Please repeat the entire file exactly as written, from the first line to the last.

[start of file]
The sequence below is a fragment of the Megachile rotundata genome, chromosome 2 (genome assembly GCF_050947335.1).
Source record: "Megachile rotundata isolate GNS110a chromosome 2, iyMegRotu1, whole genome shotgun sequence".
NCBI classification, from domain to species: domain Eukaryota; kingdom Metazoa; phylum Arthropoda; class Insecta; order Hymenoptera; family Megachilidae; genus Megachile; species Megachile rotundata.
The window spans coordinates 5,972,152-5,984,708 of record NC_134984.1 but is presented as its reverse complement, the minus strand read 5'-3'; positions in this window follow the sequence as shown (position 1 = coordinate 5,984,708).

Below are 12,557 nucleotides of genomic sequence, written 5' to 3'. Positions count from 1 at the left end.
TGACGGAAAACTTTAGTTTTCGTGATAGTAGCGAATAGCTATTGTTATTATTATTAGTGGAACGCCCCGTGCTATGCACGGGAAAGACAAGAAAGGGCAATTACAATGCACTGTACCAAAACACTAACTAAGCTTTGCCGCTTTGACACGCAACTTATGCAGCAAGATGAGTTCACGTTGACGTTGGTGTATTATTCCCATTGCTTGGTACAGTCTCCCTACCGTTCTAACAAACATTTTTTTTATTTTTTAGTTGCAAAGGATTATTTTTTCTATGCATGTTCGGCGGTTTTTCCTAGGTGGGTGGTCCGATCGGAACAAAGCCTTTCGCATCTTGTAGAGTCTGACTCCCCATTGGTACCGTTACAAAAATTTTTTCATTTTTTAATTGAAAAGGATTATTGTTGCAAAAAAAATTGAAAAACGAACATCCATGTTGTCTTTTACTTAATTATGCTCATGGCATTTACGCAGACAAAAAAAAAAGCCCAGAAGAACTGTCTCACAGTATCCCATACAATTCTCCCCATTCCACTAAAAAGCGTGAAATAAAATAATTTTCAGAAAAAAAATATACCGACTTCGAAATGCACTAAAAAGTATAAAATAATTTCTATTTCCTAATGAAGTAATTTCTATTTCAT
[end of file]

The sequence below is a fragment of the Megachile rotundata genome, chromosome 2 (genome assembly GCF_050947335.1).
Source record: "Megachile rotundata isolate GNS110a chromosome 2, iyMegRotu1, whole genome shotgun sequence".
NCBI classification, from domain to species: domain Eukaryota; kingdom Metazoa; phylum Arthropoda; class Insecta; order Hymenoptera; family Megachilidae; genus Megachile; species Megachile rotundata.
The window spans coordinates 5,972,152-5,984,708 of record NC_134984.1 but is presented as its reverse complement, the minus strand read 5'-3'; positions in this window follow the sequence as shown (position 1 = coordinate 5,984,708).

Below are 12,557 nucleotides of genomic sequence, written 5' to 3'. Positions count from 1 at the left end.
TGACGGAAAACTTTAGTTTTCGTGATAGTAGCGAATAGCTATTGTTATTATTATTAGTGGAACGCCCCGTGCTATGCACGGGAAAGACAAGAAAGGGCAATTACAATGCACTGTACCAAAACACTAACTAAGCTTTGCCGCTTTGACACGCAACTTATGCAGCAAGATGAGTTCACGTTGACGTTGGTGTATTATTCCCATTGCTTGGTACAGTCTCCCTACCGTTCTAACAAACATTTTTTTTATTTTTTAGTTGCAAAGGATTATTTTTTCTATGCATGTTCGGCGGTTTTTCCTAGGTGGGTGGTCCGATCGGAACAAAGCCTTTCGCATCTTGTAGAGTCTGACTCCCCATTGGTACCGTTACAAAAATTTTTTCATTTTTTAATTGAAAAGGATTATTGTTGCAAAAAAAATTGAAAAACGAACATCCATGTTGTCTTTTACTTAATTATGCTCATGGCATTTACGCAGACAAAAAAAAAAGCCCAGAAGAACTGTCTCACAGTATCCCATACAATTCTCCCCATTCCACTAAAAAGCGTGAAATAAAATAATTTTCAGAAAAAAAATATACCGACTTCGAAATGCACTAAAAAGTATAAAATAATTTCTATTTCCTAATGAAGTAATTTCTATTTCAT